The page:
• ‘InitializeUART’ configures the UART module
  • ‘initADC’ function configures the ADC peripheral

Start up initialization

 CLKDIVbits.RCDIV0=0; //clock divider to 0
 AD1PCFG = 0xFFFF; // Default all pins to digital
 OSCCONbits.SOSCEN=0; //Oscilator setup, registrar-OSCON bits-SOSCEN
 MODE_LED_DIR = 0; //Mode LED set as output
 VREG_DIR =0; //VREG is set as output
 VREG_EN = 1; //Sets the VREG pin to 1, turns on the Voltage regulators.
 MODE_LED = 1; //Turns the MOD LED 0N 

After startup the PIC isn’t full speed yet. The clock divider is configured to 0 which will output the 32 MHz frequency needed for 16 MIPS operation.

All the pins are then set to digital more, and the MODE LED and VREG pins are set as output. Following that, the MODE LED and voltage regulators are turned on.

 InitializeUART1(); //Initialize UART1
 initADC(); //Initialize ADC 

The two hardware modules we’ll use, the ADC for measuring voltage and the UART for transmitting the reading to the computer, are setup here. These functions run several lines of code (shown below) that configure both modules.

The continuous loop

 /////FOREVER///LOOP//////////
 while(1)
 {
 if(UART1RX() == 'a') //Checks if the received byte is 'a' if so it sends the two RAW bytes form ADC
 {
 voltage = getADC(); //reads the ADC pin
 UART1TX(voltage>>8); //seds the top byte of ADC to UART
 UART1TX(voltage); //sends the bottom byte of ADC to UART
 }
 } 

This loop returns an ADC measurement each time ‘a’ is typed into the computer serial terminal.

The first line calls the ”UART1RX” function and checks if the received character is ”a”. If it is, the ”getADC” function is called and the ADC value is stored in the ”voltage” variable.

Since ”getADC” returns a 10bit value, we first send the highest 2 bits to the computer ”UART1TX(voltage>>8)”. >>8 pushes all the bits down, removing the lower 8bits and and leaving us with the highest 8bits of the 16bit integer measurement. Finally we send the lower 8 bits with ”UART1TX(voltage)”.
Try it

Open a serial terminal that can display HEX values and connect to the Bus Pirate’s port. We use the serial port tab of  Hercules (right click and set display type to HEX).

Connect the Bus Pirate ADC probe pin to a voltage, for example the 3.3volt or 5volt power supplies.

Type ”a” in the terminal window. When ”a” is received, the PIC reads the ADC pin and forwards this value to the terminal. Two byte values will show up in the terminal. The first is the most significant byte with the highest-value part of the reading, if you connect to a low voltage this may be 0.

Converting the received values to voltage

The Bus pirate has 10bit ADC peripheral referenced to 3.3V, and a divide by 2 voltage divider on the ADC pin. So the two bytes (”HIGH” first, ”LOW” second) contain a 10bit value compared to 6.6v. The equation to get the voltage from the two bytes is.

Vadc = (HIGH*256 + LOW)*6.6/1023

Where ‘HIGH’ is the first received byte, and ‘LOW’ is the second.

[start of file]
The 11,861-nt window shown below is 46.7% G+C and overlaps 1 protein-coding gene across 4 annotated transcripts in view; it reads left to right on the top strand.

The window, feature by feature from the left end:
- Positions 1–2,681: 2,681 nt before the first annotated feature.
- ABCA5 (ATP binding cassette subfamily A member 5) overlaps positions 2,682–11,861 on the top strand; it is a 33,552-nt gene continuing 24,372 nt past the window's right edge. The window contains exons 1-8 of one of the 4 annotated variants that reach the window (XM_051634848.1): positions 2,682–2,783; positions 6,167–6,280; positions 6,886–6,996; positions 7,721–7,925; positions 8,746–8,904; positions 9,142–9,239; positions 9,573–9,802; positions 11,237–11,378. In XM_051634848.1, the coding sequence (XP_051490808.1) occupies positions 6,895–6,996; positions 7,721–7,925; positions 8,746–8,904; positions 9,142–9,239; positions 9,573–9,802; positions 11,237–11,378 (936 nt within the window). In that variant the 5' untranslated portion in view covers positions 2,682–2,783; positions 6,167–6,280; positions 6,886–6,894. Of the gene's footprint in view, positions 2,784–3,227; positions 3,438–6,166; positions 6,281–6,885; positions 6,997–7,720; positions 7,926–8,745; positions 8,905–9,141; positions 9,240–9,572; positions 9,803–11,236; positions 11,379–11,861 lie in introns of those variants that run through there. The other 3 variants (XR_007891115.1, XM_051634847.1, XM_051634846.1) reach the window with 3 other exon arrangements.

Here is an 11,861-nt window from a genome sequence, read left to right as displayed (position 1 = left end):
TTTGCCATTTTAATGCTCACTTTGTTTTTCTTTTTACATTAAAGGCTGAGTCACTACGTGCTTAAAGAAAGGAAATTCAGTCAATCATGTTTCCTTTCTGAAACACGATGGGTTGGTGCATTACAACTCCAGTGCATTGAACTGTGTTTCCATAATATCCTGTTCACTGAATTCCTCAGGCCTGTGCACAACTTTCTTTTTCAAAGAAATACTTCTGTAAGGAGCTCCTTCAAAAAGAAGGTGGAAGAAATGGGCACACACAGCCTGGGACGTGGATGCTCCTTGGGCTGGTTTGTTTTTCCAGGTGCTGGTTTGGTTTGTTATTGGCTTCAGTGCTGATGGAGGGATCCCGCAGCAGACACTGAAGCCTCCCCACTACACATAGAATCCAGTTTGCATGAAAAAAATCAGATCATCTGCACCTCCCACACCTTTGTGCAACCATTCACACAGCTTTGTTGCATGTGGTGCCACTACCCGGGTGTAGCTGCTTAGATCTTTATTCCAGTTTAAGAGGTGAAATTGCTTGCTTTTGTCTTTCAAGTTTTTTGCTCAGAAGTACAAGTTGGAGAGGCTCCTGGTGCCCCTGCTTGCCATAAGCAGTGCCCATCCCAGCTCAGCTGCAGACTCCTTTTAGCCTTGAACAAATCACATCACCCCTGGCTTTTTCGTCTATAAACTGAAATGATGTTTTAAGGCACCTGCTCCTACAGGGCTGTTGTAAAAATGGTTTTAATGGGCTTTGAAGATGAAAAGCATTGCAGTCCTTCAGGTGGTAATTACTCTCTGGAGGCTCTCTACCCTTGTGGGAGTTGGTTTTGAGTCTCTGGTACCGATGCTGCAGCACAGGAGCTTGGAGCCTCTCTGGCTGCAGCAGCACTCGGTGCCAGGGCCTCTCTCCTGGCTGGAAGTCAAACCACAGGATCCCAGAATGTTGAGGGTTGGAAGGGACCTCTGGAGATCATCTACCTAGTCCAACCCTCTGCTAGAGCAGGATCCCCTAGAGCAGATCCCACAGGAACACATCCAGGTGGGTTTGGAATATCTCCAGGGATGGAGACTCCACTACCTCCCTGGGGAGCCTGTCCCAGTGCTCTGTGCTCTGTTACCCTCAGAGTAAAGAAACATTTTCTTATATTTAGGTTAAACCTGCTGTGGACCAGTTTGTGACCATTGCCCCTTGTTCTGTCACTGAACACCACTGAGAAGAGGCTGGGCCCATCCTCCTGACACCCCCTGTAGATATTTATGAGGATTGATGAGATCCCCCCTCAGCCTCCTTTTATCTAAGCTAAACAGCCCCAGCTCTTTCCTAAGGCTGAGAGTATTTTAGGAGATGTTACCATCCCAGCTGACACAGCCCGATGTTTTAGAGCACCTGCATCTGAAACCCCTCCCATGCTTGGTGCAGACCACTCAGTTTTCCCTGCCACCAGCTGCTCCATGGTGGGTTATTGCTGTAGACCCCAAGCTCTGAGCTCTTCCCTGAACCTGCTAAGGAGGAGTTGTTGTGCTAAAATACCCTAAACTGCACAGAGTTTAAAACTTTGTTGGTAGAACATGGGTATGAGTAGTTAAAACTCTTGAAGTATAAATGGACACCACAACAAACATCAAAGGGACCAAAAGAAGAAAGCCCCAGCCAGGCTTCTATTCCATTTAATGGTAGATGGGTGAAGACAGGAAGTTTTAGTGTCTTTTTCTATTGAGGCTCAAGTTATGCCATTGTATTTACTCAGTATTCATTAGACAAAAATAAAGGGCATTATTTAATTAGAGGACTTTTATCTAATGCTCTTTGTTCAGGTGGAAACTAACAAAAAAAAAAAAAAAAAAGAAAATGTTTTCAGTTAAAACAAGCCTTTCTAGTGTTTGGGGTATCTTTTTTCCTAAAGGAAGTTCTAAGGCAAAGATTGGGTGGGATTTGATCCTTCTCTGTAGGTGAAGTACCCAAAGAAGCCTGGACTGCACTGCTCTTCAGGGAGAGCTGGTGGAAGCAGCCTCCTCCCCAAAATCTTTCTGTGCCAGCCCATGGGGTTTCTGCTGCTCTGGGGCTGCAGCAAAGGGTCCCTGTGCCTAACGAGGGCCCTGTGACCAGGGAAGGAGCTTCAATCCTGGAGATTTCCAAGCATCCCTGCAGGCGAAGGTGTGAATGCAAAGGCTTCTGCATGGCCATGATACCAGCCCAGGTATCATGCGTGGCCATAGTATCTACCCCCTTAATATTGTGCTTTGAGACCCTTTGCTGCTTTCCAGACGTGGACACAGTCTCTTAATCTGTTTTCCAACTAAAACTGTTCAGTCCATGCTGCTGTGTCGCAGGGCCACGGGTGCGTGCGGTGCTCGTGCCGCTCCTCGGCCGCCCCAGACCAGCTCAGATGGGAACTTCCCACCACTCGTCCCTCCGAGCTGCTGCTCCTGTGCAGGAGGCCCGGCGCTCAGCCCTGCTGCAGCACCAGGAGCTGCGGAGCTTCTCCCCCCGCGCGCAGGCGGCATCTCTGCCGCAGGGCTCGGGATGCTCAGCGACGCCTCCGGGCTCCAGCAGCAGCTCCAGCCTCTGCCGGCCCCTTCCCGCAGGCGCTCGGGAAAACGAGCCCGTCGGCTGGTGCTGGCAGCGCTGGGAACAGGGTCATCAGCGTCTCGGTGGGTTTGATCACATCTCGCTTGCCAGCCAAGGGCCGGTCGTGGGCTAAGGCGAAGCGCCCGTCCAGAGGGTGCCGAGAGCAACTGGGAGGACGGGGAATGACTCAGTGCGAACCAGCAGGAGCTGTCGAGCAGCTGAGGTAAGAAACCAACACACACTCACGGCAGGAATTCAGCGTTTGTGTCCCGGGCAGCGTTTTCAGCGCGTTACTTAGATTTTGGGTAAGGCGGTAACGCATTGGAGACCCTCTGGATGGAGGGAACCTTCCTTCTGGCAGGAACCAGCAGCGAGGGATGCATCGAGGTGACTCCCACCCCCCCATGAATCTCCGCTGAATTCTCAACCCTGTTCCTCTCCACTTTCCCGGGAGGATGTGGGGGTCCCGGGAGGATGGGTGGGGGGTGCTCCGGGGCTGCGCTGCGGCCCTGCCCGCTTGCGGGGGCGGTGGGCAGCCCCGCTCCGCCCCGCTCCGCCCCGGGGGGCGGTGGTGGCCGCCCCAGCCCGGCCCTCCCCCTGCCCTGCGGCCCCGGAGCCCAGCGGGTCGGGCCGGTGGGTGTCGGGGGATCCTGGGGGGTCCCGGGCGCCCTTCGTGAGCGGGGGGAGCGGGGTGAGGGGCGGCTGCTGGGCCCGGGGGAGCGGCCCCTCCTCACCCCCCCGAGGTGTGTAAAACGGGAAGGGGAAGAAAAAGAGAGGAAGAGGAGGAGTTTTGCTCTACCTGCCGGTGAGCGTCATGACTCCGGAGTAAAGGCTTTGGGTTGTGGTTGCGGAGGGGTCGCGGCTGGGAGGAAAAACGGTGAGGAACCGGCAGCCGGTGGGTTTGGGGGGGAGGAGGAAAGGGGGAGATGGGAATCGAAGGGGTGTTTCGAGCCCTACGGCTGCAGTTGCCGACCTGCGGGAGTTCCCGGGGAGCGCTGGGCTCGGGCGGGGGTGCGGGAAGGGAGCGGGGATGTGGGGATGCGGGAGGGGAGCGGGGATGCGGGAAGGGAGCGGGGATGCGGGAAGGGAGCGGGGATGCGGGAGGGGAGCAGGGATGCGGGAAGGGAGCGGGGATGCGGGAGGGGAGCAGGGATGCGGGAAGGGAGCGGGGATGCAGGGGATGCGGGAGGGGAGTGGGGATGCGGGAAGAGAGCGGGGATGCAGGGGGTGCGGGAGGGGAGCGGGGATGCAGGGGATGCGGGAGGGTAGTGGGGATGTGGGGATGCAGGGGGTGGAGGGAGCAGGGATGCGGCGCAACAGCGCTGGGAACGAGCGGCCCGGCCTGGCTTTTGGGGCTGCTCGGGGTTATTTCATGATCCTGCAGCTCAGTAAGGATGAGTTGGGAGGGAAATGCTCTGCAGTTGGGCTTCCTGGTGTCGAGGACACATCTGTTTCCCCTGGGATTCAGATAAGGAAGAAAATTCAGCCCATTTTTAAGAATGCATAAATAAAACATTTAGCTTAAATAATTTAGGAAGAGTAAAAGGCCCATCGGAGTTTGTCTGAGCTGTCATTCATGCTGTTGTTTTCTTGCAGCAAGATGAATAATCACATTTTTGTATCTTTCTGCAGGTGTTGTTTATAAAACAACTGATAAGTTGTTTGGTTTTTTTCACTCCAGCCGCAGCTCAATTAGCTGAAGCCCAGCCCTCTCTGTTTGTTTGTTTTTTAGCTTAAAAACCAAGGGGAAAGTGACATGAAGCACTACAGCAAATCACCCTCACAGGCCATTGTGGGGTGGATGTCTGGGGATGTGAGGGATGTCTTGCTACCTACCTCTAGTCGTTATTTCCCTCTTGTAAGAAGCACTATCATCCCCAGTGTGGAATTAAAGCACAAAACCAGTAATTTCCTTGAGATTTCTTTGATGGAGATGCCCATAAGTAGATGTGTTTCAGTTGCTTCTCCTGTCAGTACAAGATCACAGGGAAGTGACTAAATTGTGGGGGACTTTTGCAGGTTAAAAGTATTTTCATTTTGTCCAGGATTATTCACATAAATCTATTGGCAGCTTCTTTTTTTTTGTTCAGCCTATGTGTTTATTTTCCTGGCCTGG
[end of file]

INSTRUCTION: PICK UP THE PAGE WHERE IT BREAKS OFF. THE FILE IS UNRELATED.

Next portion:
Function Definitions
But wait! There’s still more code!

These are the functions, built from the code in previous tutorials, that make everything happen. They are quickly outlined here, but be sure to see the original peripheral tutorial for a line-by-line explanation.

initADC

The initialization of the ADC peripheral was covered more in a previous tutorial.

 void initADC()
 {
 //////////////////////////////////////////////////////////////
 ///////////////ADC config//////////////////////////////////
 AD1PCFGbits.PCFG12=0;//B12/AN12/ADC1/EXT

//configure the ADC
 AD1CON1bits.SSRC = 0b111;// SSRC = 111 implies internal
 // counter ends sampling and starts
 // converting.
 AD1CSSL = 0;
 AD1CON3 = 0x1F02; // Sample time = 31Tad,
 // Tad = 2 Tcy
 AD1CON2 = 0; //CSCNA =0 -does not scan inputs,
 //BUFS =0 -A/D is currently filling buffer 00-07,
 //SMPI=0 -Interrupts at the completion of conversion for each sample/convert sequence,
 //BUFM =0 -Buffer configured as one 16-word buffer,
 //ALTS = 0 -Always uses MUX A input multiplexer settings

AD1CHS =12; //chanell selected 12, this is the AN12 pin which is conected to the voltage devider and the ADC pin on the BPv3
 /////////////////////////////////////////////////////////////////
 } 

Setup the ADC to read from analog channel 12, which is connected to the Bus Pirate probe pin.

getADC

Reading the ADC peripheral was described in depth in this previous tutorial.

 unsigned int getADC()
 {
 AD1CON1bits.ADON =1; //turns the ADC module on
 AD1CON1bits.SAMP=1; //start sample
 AD1CON1bits.DONE=0; //starts conversion
 while(AD1CON1bits.DONE==0);//wait for conversion to finish
 AD1CON1bits.ADON =0; //turns the ADC module off
 return ADC1BUF0;
 } 

Starts the ADC peripheral, waits while one value is read from the ADC pin, and returns that value.

UART1RX

Reading a character over the UART peripheral was covered in a previous tutorial.

 //get a byte from UART
 unsigned char UART1RX(void){

while(U1STAbits.URXDA == 0);
 return U1RXREG;
 } 

Reads one value from the UART1RX buffer, waits if the buffer is empty.

UART1TX

Sending a character over the UART peripheral was covered in a previous tutorial.